Should Nelson’s column come down?

Toppling this monument would be philistinism disguised as radicalism.

James Heartfield

Topics Politics UK

In the small hours, the two men climbed Nelson’s monument and fixed a charge of gelignite and ammonal to the column. It exploded at 1.30 in the morning, blowing the statue of Nelson to the ground, where it shattered; the column, half emasculated, stood until the army blew it up.

That was not Nelson’s column in London, though — it was Nelson’s pillar, a similar monument which stood in the centre of Dublin. It was blown up by a group of renegade Irish republicans led by the charismatic cycle-racer Joe Christle, in March 1966, the 50th anniversary of the Easter Rising that brought an end to British rule in southern Ireland.

Guardian journalist Afua Hirsch courted controversy this week by arguing it might be time to take Nelson’s statue off the column he has stood on in Trafalgar Square in London since 1843 (the man himself died in 1805, fighting Napoleon’s fleet at the battle of Trafalgar, off the Spanish coast).

According to Hirsch, the nation’s hero was what we would today call a ‘white supremacist’, who used his authority, as admiral and lord, to defend the institution of slavery. It would be better, says Hirsch, to honour William Wilberforce, who campaigned to abolish slavery, or indeed the many black writers and activists who fought against the slave trade. Forgetting the history and struggle of black men and women highlights Britain’s uncomfortable relationship with its past, as does the indifference to the pain these imperial monuments cause to their descendants today, says Hirsch. Like the monuments to Confederate generals in the US, they should come down.

The fundamental problem with Hirsch’s approach is not to do with history, but with the present. The image she summons of black Britons recoiling in horror at the history of Nelson is hard to take seriously. And since her point of comparison is the Confederate monuments, it might be worth pointing out that more African-Americans would prefer the monuments to stay where they are than would like them taken down, and many more Americans overall are happy to see them stand.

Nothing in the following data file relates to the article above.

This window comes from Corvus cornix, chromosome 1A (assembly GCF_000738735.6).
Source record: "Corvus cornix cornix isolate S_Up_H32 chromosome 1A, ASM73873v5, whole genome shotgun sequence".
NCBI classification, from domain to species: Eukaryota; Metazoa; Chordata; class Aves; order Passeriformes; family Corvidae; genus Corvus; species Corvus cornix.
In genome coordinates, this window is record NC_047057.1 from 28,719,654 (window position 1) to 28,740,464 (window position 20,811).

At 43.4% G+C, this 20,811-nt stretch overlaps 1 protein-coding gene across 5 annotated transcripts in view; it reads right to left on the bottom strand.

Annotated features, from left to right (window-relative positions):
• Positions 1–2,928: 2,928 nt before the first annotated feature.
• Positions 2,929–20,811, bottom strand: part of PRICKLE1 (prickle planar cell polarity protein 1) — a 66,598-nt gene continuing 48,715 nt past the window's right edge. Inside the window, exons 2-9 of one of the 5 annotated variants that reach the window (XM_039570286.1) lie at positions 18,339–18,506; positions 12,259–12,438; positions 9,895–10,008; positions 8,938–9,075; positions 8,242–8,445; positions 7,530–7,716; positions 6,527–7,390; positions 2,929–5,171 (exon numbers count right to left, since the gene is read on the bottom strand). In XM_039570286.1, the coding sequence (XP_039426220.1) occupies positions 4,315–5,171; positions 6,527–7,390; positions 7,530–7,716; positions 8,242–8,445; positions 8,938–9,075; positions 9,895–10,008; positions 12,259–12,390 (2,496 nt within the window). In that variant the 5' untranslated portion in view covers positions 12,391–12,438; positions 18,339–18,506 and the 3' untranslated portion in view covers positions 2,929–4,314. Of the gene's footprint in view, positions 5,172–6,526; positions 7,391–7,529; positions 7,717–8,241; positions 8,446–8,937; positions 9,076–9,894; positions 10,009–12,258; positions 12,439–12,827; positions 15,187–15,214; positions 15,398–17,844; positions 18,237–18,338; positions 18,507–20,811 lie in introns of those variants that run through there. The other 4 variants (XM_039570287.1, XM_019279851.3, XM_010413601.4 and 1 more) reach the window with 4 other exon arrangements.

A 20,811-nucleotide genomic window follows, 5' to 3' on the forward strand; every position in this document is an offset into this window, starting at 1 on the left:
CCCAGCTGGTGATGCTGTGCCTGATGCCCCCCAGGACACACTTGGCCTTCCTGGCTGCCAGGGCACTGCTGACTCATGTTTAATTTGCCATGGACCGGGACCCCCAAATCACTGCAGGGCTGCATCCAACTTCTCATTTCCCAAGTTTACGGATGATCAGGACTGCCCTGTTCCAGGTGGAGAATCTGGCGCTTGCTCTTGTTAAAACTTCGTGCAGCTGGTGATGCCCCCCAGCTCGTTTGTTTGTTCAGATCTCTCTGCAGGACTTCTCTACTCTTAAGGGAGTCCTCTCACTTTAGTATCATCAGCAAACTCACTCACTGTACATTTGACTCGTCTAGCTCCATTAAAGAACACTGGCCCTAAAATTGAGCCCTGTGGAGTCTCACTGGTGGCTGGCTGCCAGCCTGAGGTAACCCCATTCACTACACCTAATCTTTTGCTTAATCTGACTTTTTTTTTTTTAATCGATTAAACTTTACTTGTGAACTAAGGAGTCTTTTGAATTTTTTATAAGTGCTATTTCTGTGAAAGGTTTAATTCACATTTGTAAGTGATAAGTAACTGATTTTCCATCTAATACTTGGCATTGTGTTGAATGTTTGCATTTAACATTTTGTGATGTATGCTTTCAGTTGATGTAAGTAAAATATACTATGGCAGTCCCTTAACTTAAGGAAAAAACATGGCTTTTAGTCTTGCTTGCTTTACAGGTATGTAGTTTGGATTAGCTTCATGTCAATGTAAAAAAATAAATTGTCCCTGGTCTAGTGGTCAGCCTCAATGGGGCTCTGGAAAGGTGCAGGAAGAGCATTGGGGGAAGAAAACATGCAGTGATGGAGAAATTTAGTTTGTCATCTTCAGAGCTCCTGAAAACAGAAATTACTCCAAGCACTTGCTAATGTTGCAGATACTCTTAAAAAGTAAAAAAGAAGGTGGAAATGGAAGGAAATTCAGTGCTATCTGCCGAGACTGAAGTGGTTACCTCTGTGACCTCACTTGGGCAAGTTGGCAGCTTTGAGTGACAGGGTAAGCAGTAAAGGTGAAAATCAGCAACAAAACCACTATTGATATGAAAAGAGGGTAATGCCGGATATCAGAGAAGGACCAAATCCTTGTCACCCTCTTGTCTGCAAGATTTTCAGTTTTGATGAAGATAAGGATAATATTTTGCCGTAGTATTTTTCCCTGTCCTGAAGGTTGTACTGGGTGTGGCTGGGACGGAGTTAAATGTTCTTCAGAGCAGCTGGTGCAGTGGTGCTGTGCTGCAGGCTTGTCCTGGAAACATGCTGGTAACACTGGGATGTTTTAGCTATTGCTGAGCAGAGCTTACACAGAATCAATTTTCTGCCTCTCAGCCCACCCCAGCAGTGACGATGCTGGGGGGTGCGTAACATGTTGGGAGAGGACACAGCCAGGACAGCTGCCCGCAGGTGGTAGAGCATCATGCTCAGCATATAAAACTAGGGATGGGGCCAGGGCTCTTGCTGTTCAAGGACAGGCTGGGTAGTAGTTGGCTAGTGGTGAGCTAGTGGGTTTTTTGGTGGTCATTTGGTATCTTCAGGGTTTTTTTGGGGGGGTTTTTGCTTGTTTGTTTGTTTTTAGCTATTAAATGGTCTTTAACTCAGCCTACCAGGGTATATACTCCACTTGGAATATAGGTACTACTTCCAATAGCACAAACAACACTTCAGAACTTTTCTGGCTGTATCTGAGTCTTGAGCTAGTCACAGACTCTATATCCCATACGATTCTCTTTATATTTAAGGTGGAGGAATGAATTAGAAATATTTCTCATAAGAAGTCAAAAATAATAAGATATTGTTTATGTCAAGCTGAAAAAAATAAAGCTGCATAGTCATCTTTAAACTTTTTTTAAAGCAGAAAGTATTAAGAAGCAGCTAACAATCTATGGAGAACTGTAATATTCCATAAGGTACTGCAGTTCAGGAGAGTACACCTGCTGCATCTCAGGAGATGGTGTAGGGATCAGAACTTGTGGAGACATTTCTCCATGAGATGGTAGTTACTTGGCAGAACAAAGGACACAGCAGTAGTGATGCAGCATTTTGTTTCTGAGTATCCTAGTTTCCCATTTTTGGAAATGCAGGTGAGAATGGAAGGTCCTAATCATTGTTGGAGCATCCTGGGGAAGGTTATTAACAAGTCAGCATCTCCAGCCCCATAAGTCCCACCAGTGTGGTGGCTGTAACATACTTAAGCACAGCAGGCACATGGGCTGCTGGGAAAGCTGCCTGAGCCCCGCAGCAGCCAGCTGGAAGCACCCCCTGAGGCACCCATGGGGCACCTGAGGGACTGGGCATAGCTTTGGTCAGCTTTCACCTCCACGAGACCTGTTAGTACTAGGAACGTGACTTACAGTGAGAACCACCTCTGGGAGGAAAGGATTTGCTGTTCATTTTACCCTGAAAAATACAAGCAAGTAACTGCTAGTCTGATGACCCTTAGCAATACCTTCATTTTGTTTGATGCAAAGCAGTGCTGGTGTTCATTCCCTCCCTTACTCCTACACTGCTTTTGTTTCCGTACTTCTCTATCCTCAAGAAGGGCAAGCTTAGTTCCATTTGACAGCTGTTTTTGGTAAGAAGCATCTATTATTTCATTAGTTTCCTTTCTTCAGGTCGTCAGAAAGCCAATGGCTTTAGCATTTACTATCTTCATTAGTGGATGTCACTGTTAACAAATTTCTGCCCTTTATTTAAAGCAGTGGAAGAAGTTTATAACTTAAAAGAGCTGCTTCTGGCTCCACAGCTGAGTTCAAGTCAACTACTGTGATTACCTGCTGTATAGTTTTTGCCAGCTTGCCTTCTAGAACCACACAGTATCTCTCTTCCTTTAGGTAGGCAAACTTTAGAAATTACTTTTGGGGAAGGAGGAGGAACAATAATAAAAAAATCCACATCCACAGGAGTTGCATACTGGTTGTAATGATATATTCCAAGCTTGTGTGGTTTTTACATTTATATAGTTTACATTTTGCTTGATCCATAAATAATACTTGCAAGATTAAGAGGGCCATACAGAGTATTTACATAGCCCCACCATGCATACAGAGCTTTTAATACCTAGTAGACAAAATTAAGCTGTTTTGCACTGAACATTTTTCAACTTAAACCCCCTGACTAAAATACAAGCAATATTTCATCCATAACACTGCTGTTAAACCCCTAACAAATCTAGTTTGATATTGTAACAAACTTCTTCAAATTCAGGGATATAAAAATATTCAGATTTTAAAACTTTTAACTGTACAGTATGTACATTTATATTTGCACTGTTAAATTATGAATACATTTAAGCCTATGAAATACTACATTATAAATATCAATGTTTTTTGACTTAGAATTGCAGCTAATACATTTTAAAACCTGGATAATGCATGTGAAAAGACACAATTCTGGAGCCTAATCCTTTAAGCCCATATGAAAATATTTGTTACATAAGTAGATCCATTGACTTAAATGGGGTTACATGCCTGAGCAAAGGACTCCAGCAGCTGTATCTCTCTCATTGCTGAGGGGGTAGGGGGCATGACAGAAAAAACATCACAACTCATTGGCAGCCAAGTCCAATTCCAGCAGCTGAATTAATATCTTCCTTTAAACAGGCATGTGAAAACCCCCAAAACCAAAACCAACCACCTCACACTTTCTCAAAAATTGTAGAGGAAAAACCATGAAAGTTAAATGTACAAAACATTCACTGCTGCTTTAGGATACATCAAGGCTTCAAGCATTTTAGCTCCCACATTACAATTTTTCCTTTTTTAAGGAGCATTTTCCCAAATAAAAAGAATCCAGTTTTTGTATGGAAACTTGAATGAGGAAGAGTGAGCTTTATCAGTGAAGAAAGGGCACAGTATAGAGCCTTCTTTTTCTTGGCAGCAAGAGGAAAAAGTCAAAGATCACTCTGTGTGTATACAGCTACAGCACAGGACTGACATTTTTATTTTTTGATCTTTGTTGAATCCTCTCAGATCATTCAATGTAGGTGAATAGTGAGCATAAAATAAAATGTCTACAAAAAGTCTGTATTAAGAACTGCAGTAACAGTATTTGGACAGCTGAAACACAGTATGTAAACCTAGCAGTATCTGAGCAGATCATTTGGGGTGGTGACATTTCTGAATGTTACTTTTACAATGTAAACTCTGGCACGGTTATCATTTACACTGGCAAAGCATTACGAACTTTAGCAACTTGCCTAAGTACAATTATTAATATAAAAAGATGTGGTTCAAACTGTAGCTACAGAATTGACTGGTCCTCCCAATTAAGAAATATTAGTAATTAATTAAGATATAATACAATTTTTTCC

One ought to object, too, to the general tenor of the argument that the monuments of the past should be censored so as not to offend some people today. Bryan Appleyard’s sarcastic tweet is pertinent: ‘Let’s smash anything over 10 yrs old & create a Ministry of Amnesia. Then all the kids will feel safe all the time.’

Monuments are in their nature conservative, honouring past deeds for us in the present. If one believes that history tends towards a better future, then it must be the case that all history is the history of people with more primitive or reactionary attitudes. But to project our judgments drawn from the present on to the past is surely a mistake. Hirsch objects that by the time Nelson was influential, many people could see that slavery was wrong. Many, it is true, but by no means all. Still, it is a mistake to demand that the past conform to our present-day beliefs.

Hirsch is surely right to say that history is made of good and bad, and that we should acknowledge that. Which is a good argument for not censoring the past but rather enriching our knowledge of it. Evil, as Hegel said, is as much a force for historical change as good. To put forward a version of history that can be manipulated to suit the present, prettified at a whim, seems powerful, but it is ultimately enfeebling, and a celebration of stupidity.

As history, Hirsch’s arguments are wanting, too. The University of Southampton historian Christer Petley drew attention to a letter from Nelson to the Jamaican planter Simon Taylor decrying William Wilberforce’s abolition plans – but in fairness, Nelson was already dead when the letter was reproduced in William Cobbett’s Political Register to help lobby the Lords against the Abolition Bill.

It is a fair argument – and the one that motivated Joe Christle and his comrades in Dublin – to say Nelson represents the victory of the British Empire over its continental rival, Napoleonic France. But that, surely, is the reason he is celebrated by so many Britons. Hirsch says Nelson’s victory is the victory of slavery, and she is right in the sense that Britain’s victory at Trafalgar is the victory of a power that still supported slavery. But then Britain itself is a monument to that victory. It is stretching the point to say Nelson’s column celebrates slavery. Nelson’s substantial contribution was to Britain’s victory over Napoleon, and that is what is celebrated in Trafalgar Square.